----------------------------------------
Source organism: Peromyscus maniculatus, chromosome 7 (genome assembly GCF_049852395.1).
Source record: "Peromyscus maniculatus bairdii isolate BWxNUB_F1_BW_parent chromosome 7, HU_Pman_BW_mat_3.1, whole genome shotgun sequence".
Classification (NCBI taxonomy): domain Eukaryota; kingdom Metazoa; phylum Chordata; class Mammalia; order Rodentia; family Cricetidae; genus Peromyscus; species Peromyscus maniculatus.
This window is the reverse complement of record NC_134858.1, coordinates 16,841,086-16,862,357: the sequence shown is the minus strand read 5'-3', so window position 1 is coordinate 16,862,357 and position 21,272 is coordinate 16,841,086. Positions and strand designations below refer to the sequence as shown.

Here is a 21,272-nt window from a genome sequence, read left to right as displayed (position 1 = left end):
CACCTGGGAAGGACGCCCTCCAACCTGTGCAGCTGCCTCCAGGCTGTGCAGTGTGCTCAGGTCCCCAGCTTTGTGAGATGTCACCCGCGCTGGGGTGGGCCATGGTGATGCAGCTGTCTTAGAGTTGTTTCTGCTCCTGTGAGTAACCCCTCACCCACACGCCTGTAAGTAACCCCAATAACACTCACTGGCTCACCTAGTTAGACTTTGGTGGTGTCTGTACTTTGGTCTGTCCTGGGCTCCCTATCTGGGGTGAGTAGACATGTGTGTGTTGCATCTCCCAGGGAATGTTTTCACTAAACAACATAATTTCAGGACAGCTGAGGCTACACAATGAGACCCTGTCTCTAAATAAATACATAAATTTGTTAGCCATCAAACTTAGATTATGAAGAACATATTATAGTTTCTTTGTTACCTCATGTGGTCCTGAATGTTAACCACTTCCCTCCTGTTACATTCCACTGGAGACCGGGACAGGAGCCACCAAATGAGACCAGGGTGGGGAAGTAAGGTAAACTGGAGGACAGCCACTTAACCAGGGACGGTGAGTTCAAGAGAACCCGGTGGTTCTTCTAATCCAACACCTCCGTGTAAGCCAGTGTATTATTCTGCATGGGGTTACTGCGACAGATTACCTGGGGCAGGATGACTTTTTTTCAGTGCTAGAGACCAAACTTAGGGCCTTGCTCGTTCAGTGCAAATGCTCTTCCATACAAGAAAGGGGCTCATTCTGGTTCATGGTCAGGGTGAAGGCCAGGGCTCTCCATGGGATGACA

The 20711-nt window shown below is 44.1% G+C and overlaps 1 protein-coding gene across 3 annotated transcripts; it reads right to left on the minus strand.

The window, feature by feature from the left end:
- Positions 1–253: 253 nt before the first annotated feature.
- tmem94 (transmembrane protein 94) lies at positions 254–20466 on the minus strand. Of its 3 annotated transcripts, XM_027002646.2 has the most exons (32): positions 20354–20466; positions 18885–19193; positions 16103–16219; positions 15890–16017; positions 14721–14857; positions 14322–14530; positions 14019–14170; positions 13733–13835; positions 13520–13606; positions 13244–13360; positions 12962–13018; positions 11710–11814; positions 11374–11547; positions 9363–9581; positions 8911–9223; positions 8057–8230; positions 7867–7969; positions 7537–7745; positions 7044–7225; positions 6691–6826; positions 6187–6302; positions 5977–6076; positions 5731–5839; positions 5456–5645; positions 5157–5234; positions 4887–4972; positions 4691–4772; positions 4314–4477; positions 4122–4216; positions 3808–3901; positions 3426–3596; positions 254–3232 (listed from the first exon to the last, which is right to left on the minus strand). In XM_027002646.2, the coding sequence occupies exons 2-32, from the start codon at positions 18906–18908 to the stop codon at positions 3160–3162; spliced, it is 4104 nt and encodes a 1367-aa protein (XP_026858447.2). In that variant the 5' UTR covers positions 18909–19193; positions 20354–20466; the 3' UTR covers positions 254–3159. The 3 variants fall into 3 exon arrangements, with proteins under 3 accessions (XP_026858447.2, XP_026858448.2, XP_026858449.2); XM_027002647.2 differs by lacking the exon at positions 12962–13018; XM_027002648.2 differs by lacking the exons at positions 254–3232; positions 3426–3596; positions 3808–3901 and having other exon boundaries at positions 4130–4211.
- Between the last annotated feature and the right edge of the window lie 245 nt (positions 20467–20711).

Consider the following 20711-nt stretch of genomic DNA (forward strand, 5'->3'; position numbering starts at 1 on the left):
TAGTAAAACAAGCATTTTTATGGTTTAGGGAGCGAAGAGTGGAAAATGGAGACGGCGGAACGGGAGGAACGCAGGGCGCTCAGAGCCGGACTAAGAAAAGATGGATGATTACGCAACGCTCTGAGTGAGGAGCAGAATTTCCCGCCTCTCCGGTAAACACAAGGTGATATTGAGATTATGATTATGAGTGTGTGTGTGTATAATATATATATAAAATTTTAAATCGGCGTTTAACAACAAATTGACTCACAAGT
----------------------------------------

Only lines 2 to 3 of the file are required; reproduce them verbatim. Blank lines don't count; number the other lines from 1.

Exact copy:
Source record: "Peromyscus maniculatus bairdii isolate BWxNUB_F1_BW_parent chromosome 7, HU_Pman_BW_mat_3.1, whole genome shotgun sequence".
Classification (NCBI taxonomy): domain Eukaryota; kingdom Metazoa; phylum Chordata; class Mammalia; order Rodentia; family Cricetidae; genus Peromyscus; species Peromyscus maniculatus.